Rain dampened turnout at the Johns Creek Veterans Association Picnic and moved the festivities inside, but Phil Gingrey and Karen Handel still showed up to work the room ahead of Tuesday’s Senate race primary.
A couple of Democratic video trackers were there awaiting Jack Kingston, but packed up and left once word spread that Kingston — who thought the picnic had been rained out — would be a no-show.
The attendees paid little attention to the Senate and gubernatorial race debates playing on a large TV screen as they chatted and munched on hot dogs and hamburgers.
Gingrey said he was charging toward Tuesday’s finish line, including taking the time this afternoon to call undecided voters along with members of his family to try to sway them to his candidacy.
“I wouldn’t take anything for being in this race, even though it’s been tough. It hasn’t been a slam dunk, has it Wes?” he said, nudging an aide. “We’ve had to work every step of the race.”
Handel, when asked why she deserved their vote, gave a quick sales pitch to Mark and Lee Jarboe that she is a consistent conservative with a track record to prove it. They also traded anecdotes about the hot North Fulton housing market. The Jarboes said they were still undecided after hearing from Handel and had more research to do before Tuesday.
“But I liked her,” Lee said.
At the Atlanta Press Club’s 11th District debate, the knives were out for former state Sen. Barry Loudermilk.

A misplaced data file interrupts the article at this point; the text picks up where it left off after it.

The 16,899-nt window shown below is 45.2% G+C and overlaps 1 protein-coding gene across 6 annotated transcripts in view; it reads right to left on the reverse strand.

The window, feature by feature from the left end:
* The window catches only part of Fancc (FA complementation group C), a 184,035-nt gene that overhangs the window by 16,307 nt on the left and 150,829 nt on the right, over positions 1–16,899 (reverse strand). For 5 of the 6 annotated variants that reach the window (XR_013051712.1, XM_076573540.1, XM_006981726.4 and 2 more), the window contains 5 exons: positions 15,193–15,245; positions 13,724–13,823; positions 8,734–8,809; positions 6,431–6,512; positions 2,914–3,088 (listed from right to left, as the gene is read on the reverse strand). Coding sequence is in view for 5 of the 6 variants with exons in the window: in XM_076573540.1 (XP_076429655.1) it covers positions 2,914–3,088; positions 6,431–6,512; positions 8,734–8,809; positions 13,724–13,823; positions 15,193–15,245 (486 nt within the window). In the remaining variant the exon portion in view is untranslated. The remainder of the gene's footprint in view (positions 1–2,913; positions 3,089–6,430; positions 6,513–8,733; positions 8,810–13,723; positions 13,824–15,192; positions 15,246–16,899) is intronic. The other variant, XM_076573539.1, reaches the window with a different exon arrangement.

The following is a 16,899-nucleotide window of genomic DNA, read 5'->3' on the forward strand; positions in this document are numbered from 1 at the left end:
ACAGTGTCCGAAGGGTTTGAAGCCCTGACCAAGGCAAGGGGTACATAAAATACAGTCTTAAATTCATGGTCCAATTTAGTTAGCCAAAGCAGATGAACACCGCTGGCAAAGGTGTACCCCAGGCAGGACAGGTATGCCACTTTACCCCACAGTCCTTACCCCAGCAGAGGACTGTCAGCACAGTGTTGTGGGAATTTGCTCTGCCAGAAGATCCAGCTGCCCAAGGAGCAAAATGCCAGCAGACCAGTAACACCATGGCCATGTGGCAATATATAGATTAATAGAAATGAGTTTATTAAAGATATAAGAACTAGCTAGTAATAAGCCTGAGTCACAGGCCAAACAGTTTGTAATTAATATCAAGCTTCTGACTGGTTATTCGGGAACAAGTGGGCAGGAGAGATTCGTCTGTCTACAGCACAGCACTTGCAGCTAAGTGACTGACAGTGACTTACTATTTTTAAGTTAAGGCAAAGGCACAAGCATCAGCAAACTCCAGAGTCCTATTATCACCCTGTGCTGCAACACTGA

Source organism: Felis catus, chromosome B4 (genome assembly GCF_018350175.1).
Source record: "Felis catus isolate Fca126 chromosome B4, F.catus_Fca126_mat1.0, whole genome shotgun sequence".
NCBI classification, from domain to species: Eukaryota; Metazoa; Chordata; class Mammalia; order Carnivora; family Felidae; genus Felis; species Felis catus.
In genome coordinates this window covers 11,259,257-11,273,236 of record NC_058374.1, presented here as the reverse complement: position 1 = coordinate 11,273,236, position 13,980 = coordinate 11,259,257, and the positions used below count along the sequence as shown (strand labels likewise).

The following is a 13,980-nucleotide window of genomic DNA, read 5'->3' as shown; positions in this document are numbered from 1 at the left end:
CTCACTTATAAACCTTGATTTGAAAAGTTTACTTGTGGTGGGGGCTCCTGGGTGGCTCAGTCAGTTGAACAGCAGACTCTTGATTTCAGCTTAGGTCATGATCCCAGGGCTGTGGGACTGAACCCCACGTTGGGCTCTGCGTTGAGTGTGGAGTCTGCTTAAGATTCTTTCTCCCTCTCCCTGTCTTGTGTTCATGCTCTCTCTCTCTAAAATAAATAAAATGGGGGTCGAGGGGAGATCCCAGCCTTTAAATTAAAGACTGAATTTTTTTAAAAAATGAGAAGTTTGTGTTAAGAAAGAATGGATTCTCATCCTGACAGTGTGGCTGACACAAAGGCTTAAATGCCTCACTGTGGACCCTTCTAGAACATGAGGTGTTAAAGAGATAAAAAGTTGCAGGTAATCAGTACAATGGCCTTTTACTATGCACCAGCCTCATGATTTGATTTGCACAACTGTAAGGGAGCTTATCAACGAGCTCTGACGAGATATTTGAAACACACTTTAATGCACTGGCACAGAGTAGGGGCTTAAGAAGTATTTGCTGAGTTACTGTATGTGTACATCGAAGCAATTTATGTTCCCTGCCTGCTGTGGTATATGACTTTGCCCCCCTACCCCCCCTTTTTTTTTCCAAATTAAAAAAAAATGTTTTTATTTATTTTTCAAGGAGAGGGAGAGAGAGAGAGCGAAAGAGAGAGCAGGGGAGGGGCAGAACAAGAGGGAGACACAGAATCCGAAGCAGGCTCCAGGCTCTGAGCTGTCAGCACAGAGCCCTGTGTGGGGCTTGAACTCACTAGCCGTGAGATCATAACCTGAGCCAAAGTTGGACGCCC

He was attacked for resigning his statehouse seat to run for Congress and peppered with other questions from his rivals throughout the debate.
Loudermilk sees it as a sign he’s a frontrunner for the seat, which is being vacated by Rep. Phil Gingrey. Former Rep. Bob Barr is also seen as the top contender for a spot in the likely July 22 runoff.
But the line of the night went Allan Levene, a naturalized citizen from London who plans to also run for Congress in Hawaii.
Riffing off an anti-Obamacare screed, he said he was the only candidate in the running for the northwest Atlanta district who lived under a national health system. “And I have the teeth to prove it,” he added.
There were hoots and hollers and a standing ovation for Handel from about 100 partisans in a hotel room in Dunwoody on Sunday afternoon.
Familiar backers of her campaign gathered on stage to sing her praises: state Sen. Josh McKoon of Columbus, Roswell councilwoman (and Congressional spouse) Betty Price, former GAGOP chair Sue Everhart and WSB-Radio talker Erick Erickson.
Erickson crystallized the argument for Handel in these final moments of the race: She’s the only non-establishment candidate, in his estimation, who can win:
“You’ve got some good friends of mine in the race and it’s just not happening for ’em. There isn’t a conspiracy among pollsters to shape up this race. I’ve got some friends, they’ve got no shot. You got three people in the race who have a shot at the runoff — David Perdue, Karen Handel, Jack Kingston. The others are fine people. They have no shot. I can see it. You can see it. You got to pick and choose.”
Erickson said afterward that he would quickly endorse Kingston if it was a Perdue-Kingston runoff. He brought up Perdue’s “revenue” comments to the Macon Telegraph and accused him of sounding like an elitist.
For Handel, it was an emotional moment to cap her bus tour. She thanked her husband, Steve, because: “He makes me smile when no one else can, and he can tell me to sit down and shut up when no one else can.”
Handel said she expects low turnout on Tuesday.
“That’s disappointing from process standpoint, unfortunately,” she said. “But on the flip side, a low turnout is probably a very good thing for us, because I know we have the most committed supporters out there.”